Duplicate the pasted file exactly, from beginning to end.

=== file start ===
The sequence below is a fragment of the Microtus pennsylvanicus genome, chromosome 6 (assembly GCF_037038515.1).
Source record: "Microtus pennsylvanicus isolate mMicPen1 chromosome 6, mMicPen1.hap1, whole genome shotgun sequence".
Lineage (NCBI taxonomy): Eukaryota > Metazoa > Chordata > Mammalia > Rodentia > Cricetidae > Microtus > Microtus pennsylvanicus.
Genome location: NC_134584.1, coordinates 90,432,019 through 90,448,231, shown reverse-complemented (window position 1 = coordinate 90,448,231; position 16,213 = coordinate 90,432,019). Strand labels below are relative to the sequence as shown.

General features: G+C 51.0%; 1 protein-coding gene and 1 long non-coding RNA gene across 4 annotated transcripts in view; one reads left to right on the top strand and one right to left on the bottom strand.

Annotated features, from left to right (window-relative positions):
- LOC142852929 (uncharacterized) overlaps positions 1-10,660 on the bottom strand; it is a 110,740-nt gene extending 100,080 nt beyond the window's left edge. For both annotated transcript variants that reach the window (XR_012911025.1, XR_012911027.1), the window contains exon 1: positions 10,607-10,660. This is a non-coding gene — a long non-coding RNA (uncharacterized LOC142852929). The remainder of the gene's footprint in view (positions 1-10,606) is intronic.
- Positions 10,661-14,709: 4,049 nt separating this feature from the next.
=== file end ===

The sequence below is a fragment of the Microtus pennsylvanicus genome, chromosome 6 (assembly GCF_037038515.1).
Source record: "Microtus pennsylvanicus isolate mMicPen1 chromosome 6, mMicPen1.hap1, whole genome shotgun sequence".
Lineage (NCBI taxonomy): Eukaryota > Metazoa > Chordata > Mammalia > Rodentia > Cricetidae > Microtus > Microtus pennsylvanicus.
Genome location: NC_134584.1, coordinates 90,432,019 through 90,448,231, shown reverse-complemented (window position 1 = coordinate 90,448,231; position 16,213 = coordinate 90,432,019). Strand labels below are relative to the sequence as shown.

General features: G+C 51.0%; 1 protein-coding gene and 1 long non-coding RNA gene across 4 annotated transcripts in view; one reads left to right on the top strand and one right to left on the bottom strand.

Annotated features, from left to right (window-relative positions):
- LOC142852929 (uncharacterized) overlaps positions 1-10,660 on the bottom strand; it is a 110,740-nt gene extending 100,080 nt beyond the window's left edge. For both annotated transcript variants that reach the window (XR_012911025.1, XR_012911027.1), the window contains exon 1: positions 10,607-10,660. This is a non-coding gene — a long non-coding RNA (uncharacterized LOC142852929). The remainder of the gene's footprint in view (positions 1-10,606) is intronic.
- Positions 10,661-14,709: 4,049 nt separating this feature from the next.